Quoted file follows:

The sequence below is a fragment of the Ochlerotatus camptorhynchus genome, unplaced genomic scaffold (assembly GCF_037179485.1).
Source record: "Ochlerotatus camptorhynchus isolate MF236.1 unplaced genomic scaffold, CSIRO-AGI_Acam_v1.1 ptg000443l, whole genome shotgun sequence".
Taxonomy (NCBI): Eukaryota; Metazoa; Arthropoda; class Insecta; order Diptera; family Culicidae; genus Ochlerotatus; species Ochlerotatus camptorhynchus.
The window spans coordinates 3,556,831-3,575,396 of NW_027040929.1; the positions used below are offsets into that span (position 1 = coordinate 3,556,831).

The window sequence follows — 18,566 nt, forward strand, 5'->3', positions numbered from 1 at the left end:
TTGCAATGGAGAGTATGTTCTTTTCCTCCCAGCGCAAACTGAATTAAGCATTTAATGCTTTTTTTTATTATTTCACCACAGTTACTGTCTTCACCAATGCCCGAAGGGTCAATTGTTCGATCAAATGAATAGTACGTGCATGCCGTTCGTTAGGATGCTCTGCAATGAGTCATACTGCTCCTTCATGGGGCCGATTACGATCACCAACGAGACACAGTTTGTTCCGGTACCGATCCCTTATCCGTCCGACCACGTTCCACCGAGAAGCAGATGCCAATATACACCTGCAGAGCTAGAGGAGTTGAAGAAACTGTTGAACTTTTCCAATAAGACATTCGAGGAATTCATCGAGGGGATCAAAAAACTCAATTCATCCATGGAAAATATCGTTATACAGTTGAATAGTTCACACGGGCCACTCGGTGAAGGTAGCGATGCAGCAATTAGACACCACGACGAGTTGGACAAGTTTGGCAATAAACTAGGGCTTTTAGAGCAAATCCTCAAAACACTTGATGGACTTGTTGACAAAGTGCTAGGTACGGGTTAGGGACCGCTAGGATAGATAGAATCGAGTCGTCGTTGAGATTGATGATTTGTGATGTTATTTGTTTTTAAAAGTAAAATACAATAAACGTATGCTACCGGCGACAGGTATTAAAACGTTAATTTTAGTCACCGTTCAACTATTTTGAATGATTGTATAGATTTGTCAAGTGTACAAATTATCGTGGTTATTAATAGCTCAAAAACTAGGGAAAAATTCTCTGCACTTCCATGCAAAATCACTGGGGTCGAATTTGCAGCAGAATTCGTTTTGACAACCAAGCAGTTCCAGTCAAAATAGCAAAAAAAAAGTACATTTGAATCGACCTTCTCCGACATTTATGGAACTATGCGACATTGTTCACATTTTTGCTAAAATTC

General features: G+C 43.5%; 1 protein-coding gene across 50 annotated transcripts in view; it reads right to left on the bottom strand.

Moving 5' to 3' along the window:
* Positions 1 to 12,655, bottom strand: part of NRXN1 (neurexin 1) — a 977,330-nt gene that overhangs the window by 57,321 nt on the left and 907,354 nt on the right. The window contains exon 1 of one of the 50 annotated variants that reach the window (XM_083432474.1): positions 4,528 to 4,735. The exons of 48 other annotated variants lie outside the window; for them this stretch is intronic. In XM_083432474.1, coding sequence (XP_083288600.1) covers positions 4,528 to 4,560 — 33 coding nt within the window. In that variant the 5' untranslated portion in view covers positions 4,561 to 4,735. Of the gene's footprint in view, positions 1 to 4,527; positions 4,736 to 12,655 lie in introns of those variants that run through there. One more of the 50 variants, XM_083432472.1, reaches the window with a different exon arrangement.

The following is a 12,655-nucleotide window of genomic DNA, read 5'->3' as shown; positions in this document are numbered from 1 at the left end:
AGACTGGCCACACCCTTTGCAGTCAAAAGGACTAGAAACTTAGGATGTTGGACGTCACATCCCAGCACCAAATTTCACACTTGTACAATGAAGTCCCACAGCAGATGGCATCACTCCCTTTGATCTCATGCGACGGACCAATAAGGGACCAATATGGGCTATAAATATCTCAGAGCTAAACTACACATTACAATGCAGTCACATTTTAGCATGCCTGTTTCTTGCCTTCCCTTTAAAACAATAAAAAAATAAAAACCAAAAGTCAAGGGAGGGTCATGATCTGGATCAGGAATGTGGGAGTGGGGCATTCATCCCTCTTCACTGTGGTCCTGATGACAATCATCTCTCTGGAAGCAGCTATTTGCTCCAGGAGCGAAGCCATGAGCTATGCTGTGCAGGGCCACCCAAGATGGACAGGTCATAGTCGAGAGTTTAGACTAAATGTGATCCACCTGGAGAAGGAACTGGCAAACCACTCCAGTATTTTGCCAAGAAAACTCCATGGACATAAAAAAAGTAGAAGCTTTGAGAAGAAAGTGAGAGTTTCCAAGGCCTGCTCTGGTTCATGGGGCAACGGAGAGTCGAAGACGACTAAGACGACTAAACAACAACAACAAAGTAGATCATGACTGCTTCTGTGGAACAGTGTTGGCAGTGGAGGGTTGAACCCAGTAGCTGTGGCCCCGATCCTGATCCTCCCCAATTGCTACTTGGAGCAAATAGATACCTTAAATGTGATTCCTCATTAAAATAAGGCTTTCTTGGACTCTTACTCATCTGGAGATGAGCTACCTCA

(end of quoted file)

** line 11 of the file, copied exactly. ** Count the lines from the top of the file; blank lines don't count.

AGACTGGCCACACCCTTTGCAGTCAAAAGGACTAGAAACTTAGGATGTTGGACGTCACATCCCAGCACCAAATTTCACACTTGTACAATGAAGTCCCACAGCAGATGGCATCACTCCCTTTGATCTCATGCGACGGACCAATAAGGGACCAATATGGGCTATAAATATCTCAGAGCTAAACTACACATTACAATGCAGTCACATTTTAGCATGCCTGTTTCTTGCCTTCCCTTTAAAACAATAAAAAAATAAAAACCAAAAGTCAAGGGAGGGTCATGATCTGGATCAGGAATGTGGGAGTGGGGCATTCATCCCTCTTCACTGTGGTCCTGATGACAATCATCTCTCTGGAAGCAGCTATTTGCTCCAGGAGCGAAGCCATGAGCTATGCTGTGCAGGGCCACCCAAGATGGACAGGTCATAGTCGAGAGTTTAGACTAAATGTGATCCACCTGGAGAAGGAACTGGCAAACCACTCCAGTATTTTGCCAAGAAAACTCCATGGACATAAAAAAAGTAGAAGCTTTGAGAAGAAAGTGAGAGTTTCCAAGGCCTGCTCTGGTTCATGGGGCAACGGAGAGTCGAAGACGACTAAGACGACTAAACAACAACAACAAAGTAGATCATGACTGCTTCTGTGGAACAGTGTTGGCAGTGGAGGGTTGAACCCAGTAGCTGTGGCCCCGATCCTGATCCTCCCCAATTGCTACTTGGAGCAAATAGATACCTTAAATGTGATTCCTCATTAAAATAAGGCTTTCTTGGACTCTTACTCATCTGGAGATGAGCTACCTCA